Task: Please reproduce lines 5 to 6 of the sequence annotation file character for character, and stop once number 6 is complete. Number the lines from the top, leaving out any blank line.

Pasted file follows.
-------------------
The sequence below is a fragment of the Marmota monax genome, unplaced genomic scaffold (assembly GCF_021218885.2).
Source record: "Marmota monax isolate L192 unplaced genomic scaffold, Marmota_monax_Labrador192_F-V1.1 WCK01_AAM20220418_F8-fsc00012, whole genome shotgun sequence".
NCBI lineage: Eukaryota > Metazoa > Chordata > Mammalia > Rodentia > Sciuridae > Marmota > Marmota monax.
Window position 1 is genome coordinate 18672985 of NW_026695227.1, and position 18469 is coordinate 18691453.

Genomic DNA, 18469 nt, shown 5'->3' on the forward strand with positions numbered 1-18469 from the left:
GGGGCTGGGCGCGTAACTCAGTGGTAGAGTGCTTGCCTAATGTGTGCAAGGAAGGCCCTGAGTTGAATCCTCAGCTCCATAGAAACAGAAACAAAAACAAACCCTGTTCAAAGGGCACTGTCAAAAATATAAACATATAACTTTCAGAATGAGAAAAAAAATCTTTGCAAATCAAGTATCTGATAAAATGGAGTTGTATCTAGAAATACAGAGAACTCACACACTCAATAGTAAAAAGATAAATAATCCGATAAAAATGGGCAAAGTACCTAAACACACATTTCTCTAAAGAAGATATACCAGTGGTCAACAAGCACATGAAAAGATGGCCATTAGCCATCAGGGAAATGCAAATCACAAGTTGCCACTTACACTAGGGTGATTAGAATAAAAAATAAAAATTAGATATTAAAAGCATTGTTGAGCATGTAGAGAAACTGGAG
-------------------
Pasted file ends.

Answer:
Genomic DNA, 18469 nt, shown 5'->3' on the forward strand with positions numbered 1-18469 from the left:
GGGGCTGGGCGCGTAACTCAGTGGTAGAGTGCTTGCCTAATGTGTGCAAGGAAGGCCCTGAGTTGAATCCTCAGCTCCATAGAAACAGAAACAAAAACAAACCCTGTTCAAAGGGCACTGTCAAAAATATAAACATATAACTTTCAGAATGAGAAAAAAAATCTTTGCAAATCAAGTATCTGATAAAATGGAGTTGTATCTAGAAATACAGAGAACTCACACACTCAATAGTAAAAAGATAAATAATCCGATAAAAATGGGCAAAGTACCTAAACACACATTTCTCTAAAGAAGATATACCAGTGGTCAACAAGCACATGAAAAGATGGCCATTAGCCATCAGGGAAATGCAAATCACAAGTTGCCACTTACACTAGGGTGATTAGAATAAAAAATAAAAATTAGATATTAAAAGCATTGTTGAGCATGTAGAGAAACTGGAG